Some of you may like to learn a bit more about what happens around Indonesia’s vast marine areas. Lida will share some short info stories every now and then, we hope you like them. This one is about Indonesian aquaculture.
Last time I shared how the fisheries sector plays an important role in contributing to national food security and employment in Indonesia. This time I like to explore some of the other ways that Indonesia tries to achieve a target of providing approximately 54 kg of fish protein for its people to eat.
The Government of Indonesia has an aquaculture production target of 37 million tonnes per year by 2030 (Directorate General of Aquaculture Fisheries, 2017). This target was calculated following ambitions for protein- and livelihood generation. It does, however, not take into account input requirements for feed, land, labor, finance, infrastructure, nor the potential environmental impact caused by output variables such as nitrate and other chemical components that come with aquaculture.
Multiple studies and reports warn of the significant environmental impacts of aquaculture, most people are aware of the challenges for coastal protection and sedimentation in SE Asia’s coastal areas related to mass clearing of mangrove forests for shrimp farming. Many people have heard from diseases spreading from fish farms into natural fish stocks and from the burden on wild-capture fisheries related to the fact that many farmed fish eat fish.
At the same time, around the globe, discussions on the importance of maintaining a well-balanced diet for human health and that of the planet, indicate that protein from fish scores higher marks for health purposes than other animal sources. Recently, several studies have come out suggesting that the climate footprint of producing fish protein also compares favorably to production of other animal proteins. It is in this context that looking at some of the developments in Indonesia’s aquaculture sector is interesting.
In general, our destinations and routes are in the more remote parts of Indonesia. Aquaculture activities have not reached many of the areas that we visit. The slow rate of expansion may serve the agenda of experts and other concerned with the environmental impacts of aquaculture expansion, but the need to feed a growing Indonesian, regional, and indeed global population, paired with the national ambition to retain positive economic growth also particularly for the poorer communities in remote parts of Indonesia, may change this situation.
Fortunately, some initiatives and projects are underway with good potential to reduce the negative footprint of different types of aquaculture and to improve the future outlook for a more sustainable sector in Indonesia. Lots of start-up companies founded by young Indonesians who are keen to help produce food and provide jobs sustainably in remote areas, are out and about developing technological solutions to improve environmental and business performance of aquaculture farms. Important lessons are shared, and progress is promising. However, public budgets to support aquaculture growth are on the decline since 2016 and while the government tries to motivate the business community to step up private investment in the aquaculture sector, this is not happening much yet.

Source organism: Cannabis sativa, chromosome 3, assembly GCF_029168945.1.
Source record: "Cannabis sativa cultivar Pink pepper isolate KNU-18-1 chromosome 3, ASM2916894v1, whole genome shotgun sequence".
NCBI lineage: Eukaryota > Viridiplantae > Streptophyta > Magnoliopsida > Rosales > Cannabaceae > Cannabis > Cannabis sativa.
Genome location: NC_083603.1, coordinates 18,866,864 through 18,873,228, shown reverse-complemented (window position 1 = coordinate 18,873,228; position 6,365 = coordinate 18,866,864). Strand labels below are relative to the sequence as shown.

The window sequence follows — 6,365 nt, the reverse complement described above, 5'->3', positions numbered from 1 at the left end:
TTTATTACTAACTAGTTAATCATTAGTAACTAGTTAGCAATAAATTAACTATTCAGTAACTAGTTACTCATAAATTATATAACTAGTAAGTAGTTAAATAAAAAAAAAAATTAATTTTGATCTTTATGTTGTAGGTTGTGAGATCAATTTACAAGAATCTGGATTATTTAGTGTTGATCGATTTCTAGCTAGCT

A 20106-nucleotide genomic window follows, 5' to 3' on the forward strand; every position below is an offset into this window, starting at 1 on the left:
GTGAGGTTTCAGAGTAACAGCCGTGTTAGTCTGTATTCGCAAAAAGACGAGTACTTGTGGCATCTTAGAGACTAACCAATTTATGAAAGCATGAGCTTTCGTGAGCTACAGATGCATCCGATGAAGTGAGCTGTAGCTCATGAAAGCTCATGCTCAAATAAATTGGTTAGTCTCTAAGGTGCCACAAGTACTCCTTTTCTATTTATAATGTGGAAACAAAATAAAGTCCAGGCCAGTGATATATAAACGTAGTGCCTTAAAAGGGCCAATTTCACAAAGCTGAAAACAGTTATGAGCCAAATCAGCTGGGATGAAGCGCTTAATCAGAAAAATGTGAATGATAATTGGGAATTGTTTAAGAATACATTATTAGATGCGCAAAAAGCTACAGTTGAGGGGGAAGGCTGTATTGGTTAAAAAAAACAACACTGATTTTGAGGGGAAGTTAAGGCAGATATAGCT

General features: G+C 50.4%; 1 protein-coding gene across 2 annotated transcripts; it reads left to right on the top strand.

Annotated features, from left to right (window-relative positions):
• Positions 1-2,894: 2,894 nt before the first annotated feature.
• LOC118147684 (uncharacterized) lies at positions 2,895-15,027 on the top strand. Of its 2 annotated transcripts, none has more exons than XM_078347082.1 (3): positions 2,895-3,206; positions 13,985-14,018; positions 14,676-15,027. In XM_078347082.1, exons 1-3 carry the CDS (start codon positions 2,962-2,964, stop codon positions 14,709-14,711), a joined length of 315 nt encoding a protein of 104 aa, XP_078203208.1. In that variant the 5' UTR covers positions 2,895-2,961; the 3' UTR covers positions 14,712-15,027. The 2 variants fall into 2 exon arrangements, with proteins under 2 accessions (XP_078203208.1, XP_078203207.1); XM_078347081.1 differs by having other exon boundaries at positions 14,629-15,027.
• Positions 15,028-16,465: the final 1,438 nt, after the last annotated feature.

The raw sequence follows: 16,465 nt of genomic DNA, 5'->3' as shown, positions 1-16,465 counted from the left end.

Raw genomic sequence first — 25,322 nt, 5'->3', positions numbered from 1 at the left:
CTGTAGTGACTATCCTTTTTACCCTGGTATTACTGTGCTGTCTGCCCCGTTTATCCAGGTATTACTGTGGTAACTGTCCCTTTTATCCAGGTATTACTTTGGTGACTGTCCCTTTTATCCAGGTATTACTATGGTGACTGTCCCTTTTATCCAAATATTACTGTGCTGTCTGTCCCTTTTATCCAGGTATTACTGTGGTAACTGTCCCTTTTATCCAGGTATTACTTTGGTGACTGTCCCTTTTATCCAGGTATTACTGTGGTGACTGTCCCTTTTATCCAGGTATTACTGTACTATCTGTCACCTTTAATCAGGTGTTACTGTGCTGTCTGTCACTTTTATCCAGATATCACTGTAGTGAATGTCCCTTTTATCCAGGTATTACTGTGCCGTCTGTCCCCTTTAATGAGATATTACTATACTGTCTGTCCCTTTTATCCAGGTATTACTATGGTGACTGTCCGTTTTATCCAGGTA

Through 2030, annual growth for production of selected species is targeted between 6 – 18%. Nationally, a quantified area is targeted for aquaculture in the ocean/coastal area, in brackish-water, and in fresh-water bodies. A government-generated map exists with indications of areas for these different ecosystems, but at this stage, it is not clear if these areas are integrated into local or provincial spatial plans. The National Planning Agency’s 20-year strategy for 2005-2025 mentions the importance of using economically relevant enabling conditions such as the competitive advantages of different regions, and the availability of quality and competitive human resources – labor.
Even when the ambitions and needs to develop local economies around the remoter parts of Indonesia are high, not every area has a similar suitability for aquaculture development. Water quality, vegetation, and topography are important conditions, followed by soil characteristics, accessibility, and tidal fluctuation. Some variables are extremely important for certain types of aquaculture, think about the importance of having access to stable levels of electricity for shrimp farming. Other types of aquaculture are less affected by these, such as the farming of tilapia, but here profit margins are lower, resulting in the trend to develop low investment, extensive farm approaches over large areas of land.
All in all, I don’t think that we will see rapid expansion of aquaculture in eastern Indonesia any time soon. In that respect, and for my work advising on Indonesia’s coastal and marine resource management, I find it interesting to consider the different roles of government, private sector, academia and NGOs towards a sustainable growth in this sector. While some of these actor groups are starting to collaborate to improve the trajectory of aquaculture development, each of you – our Seven Seas adventurers – can also think about what type of seafood you will chose to enjoy back home.
Please take a look around next time you join the Seven Seas for an adventure,
you may spot some interesting coastal aquaculture activities around the boat!